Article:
With so much new content arriving each minute on YouTube, how can creators who are just getting started hope to make a mark? What can they do to stand out in an industry already saturated with thousands of full-time video producers? These questions were central topics of discussion during a Sunday panel at Stream Con NYC, where creators Aidan Alexander and Jeffrey Chang (aka JeffreyFever) gave tips to YouTube aspirants.

Alexander and Chang are both “new to YouTube” in their own ways. Alexander, a 15-year-old actor, has posted regularly on YouTube for the past 18 months and has gained more than 170,000 subscribers. Chang’s channel, on the other hand, is more than four years old, but Chang has only maintained a regular schedule of vlogs and sketches within the past year-and-a-half. Like Alexander, he has seen some success, with more than 200,000 subscribers.

By the time Alexander and Chang began to build their channels, YouTube was already a busy community, seemingly dominated by its most popular and best established personalities. Those “OG YouTubers,” as Chang called them, served as a study guide. “It takes a lot of work,” he said. Each aspiring creator must “understand the game and educate yourself…focus on the craft, but at the same time, understand YouTube.”

On a similar note, Alexander urged young creators to participate within the communities of the creators they admire. He believes “actively engaging with other fans” can bring attention to creators who may not be able to land collaborations with more popular peers.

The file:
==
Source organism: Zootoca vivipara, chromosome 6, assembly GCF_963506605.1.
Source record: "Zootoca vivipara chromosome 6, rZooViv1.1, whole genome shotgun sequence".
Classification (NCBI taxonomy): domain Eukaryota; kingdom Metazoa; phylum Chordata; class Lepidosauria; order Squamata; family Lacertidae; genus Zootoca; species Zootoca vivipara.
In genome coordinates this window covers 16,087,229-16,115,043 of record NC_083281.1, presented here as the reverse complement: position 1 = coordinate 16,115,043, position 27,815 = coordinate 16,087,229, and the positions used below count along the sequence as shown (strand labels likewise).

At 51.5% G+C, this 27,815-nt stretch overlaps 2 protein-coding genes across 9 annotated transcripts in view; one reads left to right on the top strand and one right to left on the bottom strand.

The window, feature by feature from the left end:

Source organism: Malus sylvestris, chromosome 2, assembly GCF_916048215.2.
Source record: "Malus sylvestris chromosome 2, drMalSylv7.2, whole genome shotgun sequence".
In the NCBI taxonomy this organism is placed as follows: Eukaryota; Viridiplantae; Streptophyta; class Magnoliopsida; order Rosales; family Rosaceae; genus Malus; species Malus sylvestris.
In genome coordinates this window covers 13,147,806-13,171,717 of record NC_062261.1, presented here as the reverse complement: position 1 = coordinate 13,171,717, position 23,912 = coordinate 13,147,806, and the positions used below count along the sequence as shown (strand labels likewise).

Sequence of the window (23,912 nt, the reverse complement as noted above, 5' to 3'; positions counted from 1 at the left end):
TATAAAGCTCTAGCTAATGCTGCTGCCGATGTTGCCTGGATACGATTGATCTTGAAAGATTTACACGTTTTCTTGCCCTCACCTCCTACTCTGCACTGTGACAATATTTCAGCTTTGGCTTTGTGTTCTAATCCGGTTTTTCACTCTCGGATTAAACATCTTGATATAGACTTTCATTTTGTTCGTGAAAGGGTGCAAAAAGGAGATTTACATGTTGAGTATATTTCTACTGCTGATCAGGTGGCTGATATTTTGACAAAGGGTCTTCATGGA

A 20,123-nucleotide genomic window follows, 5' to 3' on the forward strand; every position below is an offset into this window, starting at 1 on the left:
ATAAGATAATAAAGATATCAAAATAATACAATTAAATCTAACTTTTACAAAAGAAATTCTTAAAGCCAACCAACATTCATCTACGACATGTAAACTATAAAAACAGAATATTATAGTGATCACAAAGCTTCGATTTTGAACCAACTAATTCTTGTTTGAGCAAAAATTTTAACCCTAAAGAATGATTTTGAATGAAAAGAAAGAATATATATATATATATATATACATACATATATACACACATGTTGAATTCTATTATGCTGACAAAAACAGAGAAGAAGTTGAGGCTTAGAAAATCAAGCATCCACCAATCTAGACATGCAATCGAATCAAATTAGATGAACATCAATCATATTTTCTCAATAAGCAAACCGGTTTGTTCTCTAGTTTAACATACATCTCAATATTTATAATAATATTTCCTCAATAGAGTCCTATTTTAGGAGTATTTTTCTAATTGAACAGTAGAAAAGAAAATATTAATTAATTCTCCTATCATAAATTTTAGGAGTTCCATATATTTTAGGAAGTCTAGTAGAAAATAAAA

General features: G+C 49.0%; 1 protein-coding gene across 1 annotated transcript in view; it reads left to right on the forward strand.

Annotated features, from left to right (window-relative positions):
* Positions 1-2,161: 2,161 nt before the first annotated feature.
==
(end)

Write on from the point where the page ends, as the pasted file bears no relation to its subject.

It’s not enough, however, to simply learn from other videos. According to Alexander and Chang, YouTube newcomers must churn out content, even if the results are poor. “Your first video is probably not going to blow up,” said Alexander. “You need to post that video, and even if it completely flops, you need to post another one, and another one, because eventually you’ll post one that hits.” He also recommended a rigid posting schedule and noted Sunday morning as his ideal time to share a new video.

Chang took that philosophy one step further: He believes the odds of a viewer subscribing to a channel with only a few videos are low. Instead, he stressed the importance of patience, of building up a library with dozens of videos, and of waiting for the right moment to “blow up.” A bigger library, even if its individual videos have not garnered much attention, is important. It allows viewers to “have fun throughout the whole evening, checking out your channel,” he said.

Alexander and Chang have managed to succeed online, even during a time when there are so many people vying for a piece of the pie. The future, however, will only bring more changes, so Alexander urged new YouTubers to get started right away. “If you’re planning on starting your channel,” he said, “I would do it now.”

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